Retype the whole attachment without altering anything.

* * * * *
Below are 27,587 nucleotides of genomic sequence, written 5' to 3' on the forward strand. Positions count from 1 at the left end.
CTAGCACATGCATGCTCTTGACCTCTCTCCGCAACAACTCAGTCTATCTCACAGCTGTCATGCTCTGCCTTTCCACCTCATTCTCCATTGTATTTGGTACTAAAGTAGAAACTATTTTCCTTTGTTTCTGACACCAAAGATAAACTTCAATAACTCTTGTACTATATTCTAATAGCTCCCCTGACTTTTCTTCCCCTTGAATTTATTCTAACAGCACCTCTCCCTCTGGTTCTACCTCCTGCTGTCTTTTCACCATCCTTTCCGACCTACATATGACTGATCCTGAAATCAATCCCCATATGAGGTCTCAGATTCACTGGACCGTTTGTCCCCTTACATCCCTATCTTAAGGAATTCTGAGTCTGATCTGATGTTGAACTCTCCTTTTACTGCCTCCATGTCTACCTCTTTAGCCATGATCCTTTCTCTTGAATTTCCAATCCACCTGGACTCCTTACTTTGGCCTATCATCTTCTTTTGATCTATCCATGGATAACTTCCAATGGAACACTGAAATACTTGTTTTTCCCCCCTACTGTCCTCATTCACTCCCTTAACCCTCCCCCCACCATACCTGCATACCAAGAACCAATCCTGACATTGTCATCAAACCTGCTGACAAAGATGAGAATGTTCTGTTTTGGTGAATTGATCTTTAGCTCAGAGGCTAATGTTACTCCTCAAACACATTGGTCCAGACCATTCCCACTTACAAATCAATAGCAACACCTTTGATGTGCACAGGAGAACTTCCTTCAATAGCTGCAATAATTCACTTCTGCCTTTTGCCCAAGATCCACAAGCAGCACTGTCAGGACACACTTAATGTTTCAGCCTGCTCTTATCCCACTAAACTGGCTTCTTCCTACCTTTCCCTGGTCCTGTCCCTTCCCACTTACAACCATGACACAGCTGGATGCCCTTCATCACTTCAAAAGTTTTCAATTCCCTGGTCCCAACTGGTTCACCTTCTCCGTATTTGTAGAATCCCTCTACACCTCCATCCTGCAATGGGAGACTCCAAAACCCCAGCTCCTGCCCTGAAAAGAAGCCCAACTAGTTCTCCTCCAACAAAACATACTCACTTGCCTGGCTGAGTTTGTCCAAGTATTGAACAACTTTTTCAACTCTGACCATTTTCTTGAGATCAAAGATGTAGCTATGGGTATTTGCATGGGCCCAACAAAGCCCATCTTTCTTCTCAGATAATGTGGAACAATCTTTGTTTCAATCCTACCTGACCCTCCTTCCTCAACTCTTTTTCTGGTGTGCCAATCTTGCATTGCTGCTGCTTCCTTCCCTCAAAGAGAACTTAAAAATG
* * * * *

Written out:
Below are 27,587 nucleotides of genomic sequence, written 5' to 3' on the forward strand. Positions count from 1 at the left end.
CTAGCACATGCATGCTCTTGACCTCTCTCCGCAACAACTCAGTCTATCTCACAGCTGTCATGCTCTGCCTTTCCACCTCATTCTCCATTGTATTTGGTACTAAAGTAGAAACTATTTTCCTTTGTTTCTGACACCAAAGATAAACTTCAATAACTCTTGTACTATATTCTAATAGCTCCCCTGACTTTTCTTCCCCTTGAATTTATTCTAACAGCACCTCTCCCTCTGGTTCTACCTCCTGCTGTCTTTTCACCATCCTTTCCGACCTACATATGACTGATCCTGAAATCAATCCCCATATGAGGTCTCAGATTCACTGGACCGTTTGTCCCCTTACATCCCTATCTTAAGGAATTCTGAGTCTGATCTGATGTTGAACTCTCCTTTTACTGCCTCCATGTCTACCTCTTTAGCCATGATCCTTTCTCTTGAATTTCCAATCCACCTGGACTCCTTACTTTGGCCTATCATCTTCTTTTGATCTATCCATGGATAACTTCCAATGGAACACTGAAATACTTGTTTTTCCCCCCTACTGTCCTCATTCACTCCCTTAACCCTCCCCCCACCATACCTGCATACCAAGAACCAATCCTGACATTGTCATCAAACCTGCTGACAAAGATGAGAATGTTCTGTTTTGGTGAATTGATCTTTAGCTCAGAGGCTAATGTTACTCCTCAAACACATTGGTCCAGACCATTCCCACTTACAAATCAATAGCAACACCTTTGATGTGCACAGGAGAACTTCCTTCAATAGCTGCAATAATTCACTTCTGCCTTTTGCCCAAGATCCACAAGCAGCACTGTCAGGACACACTTAATGTTTCAGCCTGCTCTTATCCCACTAAACTGGCTTCTTCCTACCTTTCCCTGGTCCTGTCCCTTCCCACTTACAACCATGACACAGCTGGATGCCCTTCATCACTTCAAAAGTTTTCAATTCCCTGGTCCCAACTGGTTCACCTTCTCCGTATTTGTAGAATCCCTCTACACCTCCATCCTGCAATGGGAGACTCCAAAACCCCAGCTCCTGCCCTGAAAAGAAGCCCAACTAGTTCTCCTCCAACAAAACATACTCACTTGCCTGGCTGAGTTTGTCCAAGTATTGAACAACTTTTTCAACTCTGACCATTTTCTTGAGATCAAAGATGTAGCTATGGGTATTTGCATGGGCCCAACAAAGCCCATCTTTCTTCTCAGATAATGTGGAACAATCTTTGTTTCAATCCTACCTGACCCTCCTTCCTCAACTCTTTTTCTGGTGTGCCAATCTTGCATTGCTGCTGCTTCCTTCCCTCAAAGAGAACTTAAAAATG